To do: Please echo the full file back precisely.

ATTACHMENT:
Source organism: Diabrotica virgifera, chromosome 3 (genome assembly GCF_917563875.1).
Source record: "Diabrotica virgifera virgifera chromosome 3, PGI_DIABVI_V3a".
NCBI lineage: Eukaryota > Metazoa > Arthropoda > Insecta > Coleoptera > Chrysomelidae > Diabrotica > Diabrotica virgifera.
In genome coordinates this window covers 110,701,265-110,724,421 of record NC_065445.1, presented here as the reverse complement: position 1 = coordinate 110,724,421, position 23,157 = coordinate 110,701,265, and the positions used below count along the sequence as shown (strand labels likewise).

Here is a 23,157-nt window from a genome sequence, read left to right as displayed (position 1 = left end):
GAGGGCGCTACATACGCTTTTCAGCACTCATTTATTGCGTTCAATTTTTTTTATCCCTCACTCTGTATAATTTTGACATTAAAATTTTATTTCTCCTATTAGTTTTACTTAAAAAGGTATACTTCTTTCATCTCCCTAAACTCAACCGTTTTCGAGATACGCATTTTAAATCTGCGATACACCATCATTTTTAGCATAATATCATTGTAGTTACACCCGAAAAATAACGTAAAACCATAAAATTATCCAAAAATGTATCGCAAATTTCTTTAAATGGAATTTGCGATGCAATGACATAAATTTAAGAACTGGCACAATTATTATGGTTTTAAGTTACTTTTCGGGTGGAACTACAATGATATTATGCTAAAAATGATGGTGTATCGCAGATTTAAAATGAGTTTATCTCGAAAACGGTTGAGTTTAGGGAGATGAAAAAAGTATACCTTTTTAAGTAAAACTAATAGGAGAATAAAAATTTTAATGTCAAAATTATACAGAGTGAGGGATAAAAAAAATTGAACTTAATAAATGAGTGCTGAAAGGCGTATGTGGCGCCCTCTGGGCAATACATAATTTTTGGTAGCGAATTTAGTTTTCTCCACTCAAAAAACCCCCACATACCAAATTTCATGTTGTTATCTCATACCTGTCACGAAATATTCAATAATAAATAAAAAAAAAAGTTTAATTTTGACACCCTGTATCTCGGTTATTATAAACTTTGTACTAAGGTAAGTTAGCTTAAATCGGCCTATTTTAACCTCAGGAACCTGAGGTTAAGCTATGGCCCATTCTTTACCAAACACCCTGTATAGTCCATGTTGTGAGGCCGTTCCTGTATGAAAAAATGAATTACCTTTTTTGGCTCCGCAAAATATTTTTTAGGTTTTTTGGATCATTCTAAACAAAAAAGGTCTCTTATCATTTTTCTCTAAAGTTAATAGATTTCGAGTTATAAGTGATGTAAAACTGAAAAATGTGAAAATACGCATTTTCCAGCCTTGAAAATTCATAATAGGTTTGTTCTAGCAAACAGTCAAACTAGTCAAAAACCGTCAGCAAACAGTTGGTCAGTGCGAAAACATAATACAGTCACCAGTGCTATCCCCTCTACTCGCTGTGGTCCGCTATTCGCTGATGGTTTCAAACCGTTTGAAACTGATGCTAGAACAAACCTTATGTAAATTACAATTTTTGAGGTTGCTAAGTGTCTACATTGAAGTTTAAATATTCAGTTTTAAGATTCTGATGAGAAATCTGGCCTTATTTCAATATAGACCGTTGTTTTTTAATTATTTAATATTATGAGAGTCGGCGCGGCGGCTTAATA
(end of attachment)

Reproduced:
Source organism: Diabrotica virgifera, chromosome 3 (genome assembly GCF_917563875.1).
Source record: "Diabrotica virgifera virgifera chromosome 3, PGI_DIABVI_V3a".
NCBI lineage: Eukaryota > Metazoa > Arthropoda > Insecta > Coleoptera > Chrysomelidae > Diabrotica > Diabrotica virgifera.
In genome coordinates this window covers 110,701,265-110,724,421 of record NC_065445.1, presented here as the reverse complement: position 1 = coordinate 110,724,421, position 23,157 = coordinate 110,701,265, and the positions used below count along the sequence as shown (strand labels likewise).

Here is a 23,157-nt window from a genome sequence, read left to right as displayed (position 1 = left end):
GAGGGCGCTACATACGCTTTTCAGCACTCATTTATTGCGTTCAATTTTTTTTATCCCTCACTCTGTATAATTTTGACATTAAAATTTTATTTCTCCTATTAGTTTTACTTAAAAAGGTATACTTCTTTCATCTCCCTAAACTCAACCGTTTTCGAGATACGCATTTTAAATCTGCGATACACCATCATTTTTAGCATAATATCATTGTAGTTACACCCGAAAAATAACGTAAAACCATAAAATTATCCAAAAATGTATCGCAAATTTCTTTAAATGGAATTTGCGATGCAATGACATAAATTTAAGAACTGGCACAATTATTATGGTTTTAAGTTACTTTTCGGGTGGAACTACAATGATATTATGCTAAAAATGATGGTGTATCGCAGATTTAAAATGAGTTTATCTCGAAAACGGTTGAGTTTAGGGAGATGAAAAAAGTATACCTTTTTAAGTAAAACTAATAGGAGAATAAAAATTTTAATGTCAAAATTATACAGAGTGAGGGATAAAAAAAATTGAACTTAATAAATGAGTGCTGAAAGGCGTATGTGGCGCCCTCTGGGCAATACATAATTTTTGGTAGCGAATTTAGTTTTCTCCACTCAAAAAACCCCCACATACCAAATTTCATGTTGTTATCTCATACCTGTCACGAAATATTCAATAATAAATAAAAAAAAAAGTTTAATTTTGACACCCTGTATCTCGGTTATTATAAACTTTGTACTAAGGTAAGTTAGCTTAAATCGGCCTATTTTAACCTCAGGAACCTGAGGTTAAGCTATGGCCCATTCTTTACCAAACACCCTGTATAGTCCATGTTGTGAGGCCGTTCCTGTATGAAAAAATGAATTACCTTTTTTGGCTCCGCAAAATATTTTTTAGGTTTTTTGGATCATTCTAAACAAAAAAGGTCTCTTATCATTTTTCTCTAAAGTTAATAGATTTCGAGTTATAAGTGATGTAAAACTGAAAAATGTGAAAATACGCATTTTCCAGCCTTGAAAATTCATAATAGGTTTGTTCTAGCAAACAGTCAAACTAGTCAAAAACCGTCAGCAAACAGTTGGTCAGTGCGAAAACATAATACAGTCACCAGTGCTATCCCCTCTACTCGCTGTGGTCCGCTATTCGCTGATGGTTTCAAACCGTTTGAAACTGATGCTAGAACAAACCTTATGTAAATTACAATTTTTGAGGTTGCTAAGTGTCTACATTGAAGTTTAAATATTCAGTTTTAAGATTCTGATGAGAAATCTGGCCTTATTTCAATATAGACCGTTGTTTTTTAATTATTTAATATTATGAGAGTCGGCGCGGCGGCTTAATA